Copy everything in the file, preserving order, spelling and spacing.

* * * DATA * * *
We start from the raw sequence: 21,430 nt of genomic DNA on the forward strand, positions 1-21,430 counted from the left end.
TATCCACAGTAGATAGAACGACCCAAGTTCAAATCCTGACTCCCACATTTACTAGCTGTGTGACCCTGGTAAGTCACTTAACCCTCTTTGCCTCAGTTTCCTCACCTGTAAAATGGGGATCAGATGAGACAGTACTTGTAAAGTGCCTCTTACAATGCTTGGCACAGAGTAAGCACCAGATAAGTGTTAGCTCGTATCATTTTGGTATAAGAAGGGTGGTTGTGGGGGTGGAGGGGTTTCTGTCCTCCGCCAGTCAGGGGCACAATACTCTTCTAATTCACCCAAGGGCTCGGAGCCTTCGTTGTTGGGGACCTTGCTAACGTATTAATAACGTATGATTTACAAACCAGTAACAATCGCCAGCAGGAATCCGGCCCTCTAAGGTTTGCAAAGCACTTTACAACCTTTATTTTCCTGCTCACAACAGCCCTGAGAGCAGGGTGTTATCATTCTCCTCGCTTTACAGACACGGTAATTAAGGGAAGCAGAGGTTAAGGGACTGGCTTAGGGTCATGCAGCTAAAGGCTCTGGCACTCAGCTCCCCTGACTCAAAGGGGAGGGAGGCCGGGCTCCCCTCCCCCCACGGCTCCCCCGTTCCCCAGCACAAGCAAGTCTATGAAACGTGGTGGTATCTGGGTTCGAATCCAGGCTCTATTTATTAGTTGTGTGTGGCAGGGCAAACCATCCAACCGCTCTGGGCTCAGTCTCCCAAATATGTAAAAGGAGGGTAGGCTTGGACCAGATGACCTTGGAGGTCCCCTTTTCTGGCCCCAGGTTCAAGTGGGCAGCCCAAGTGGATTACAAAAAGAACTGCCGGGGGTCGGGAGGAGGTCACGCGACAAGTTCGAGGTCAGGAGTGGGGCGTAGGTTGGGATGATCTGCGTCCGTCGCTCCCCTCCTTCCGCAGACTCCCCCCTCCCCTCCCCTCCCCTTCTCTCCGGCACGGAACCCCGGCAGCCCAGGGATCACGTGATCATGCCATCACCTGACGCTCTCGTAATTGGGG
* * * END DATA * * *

We start from the raw sequence: 21,430 nt of genomic DNA on the forward strand, positions 1-21,430 counted from the left end.
TATCCACAGTAGATAGAACGACCCAAGTTCAAATCCTGACTCCCACATTTACTAGCTGTGTGACCCTGGTAAGTCACTTAACCCTCTTTGCCTCAGTTTCCTCACCTGTAAAATGGGGATCAGATGAGACAGTACTTGTAAAGTGCCTCTTACAATGCTTGGCACAGAGTAAGCACCAGATAAGTGTTAGCTCGTATCATTTTGGTATAAGAAGGGTGGTTGTGGGGGTGGAGGGGTTTCTGTCCTCCGCCAGTCAGGGGCACAATACTCTTCTAATTCACCCAAGGGCTCGGAGCCTTCGTTGTTGGGGACCTTGCTAACGTATTAATAACGTATGATTTACAAACCAGTAACAATCGCCAGCAGGAATCCGGCCCTCTAAGGTTTGCAAAGCACTTTACAACCTTTATTTTCCTGCTCACAACAGCCCTGAGAGCAGGGTGTTATCATTCTCCTCGCTTTACAGACACGGTAATTAAGGGAAGCAGAGGTTAAGGGACTGGCTTAGGGTCATGCAGCTAAAGGCTCTGGCACTCAGCTCCCCTGACTCAAAGGGGAGGGAGGCCGGGCTCCCCTCCCCCCACGGCTCCCCCGTTCCCCAGCACAAGCAAGTCTATGAAACGTGGTGGTATCTGGGTTCGAATCCAGGCTCTATTTATTAGTTGTGTGTGGCAGGGCAAACCATCCAACCGCTCTGGGCTCAGTCTCCCAAATATGTAAAAGGAGGGTAGGCTTGGACCAGATGACCTTGGAGGTCCCCTTTTCTGGCCCCAGGTTCAAGTGGGCAGCCCAAGTGGATTACAAAAAGAACTGCCGGGGGTCGGGAGGAGGTCACGCGACAAGTTCGAGGTCAGGAGTGGGGCGTAGGTTGGGATGATCTGCGTCCGTCGCTCCCCTCCTTCCGCAGACTCCCCCCTCCCCTCCCCTCCCCTTCTCTCCGGCACGGAACCCCGGCAGCCCAGGGATCACGTGATCATGCCATCACCTGACGCTCTCGTAATTGGGG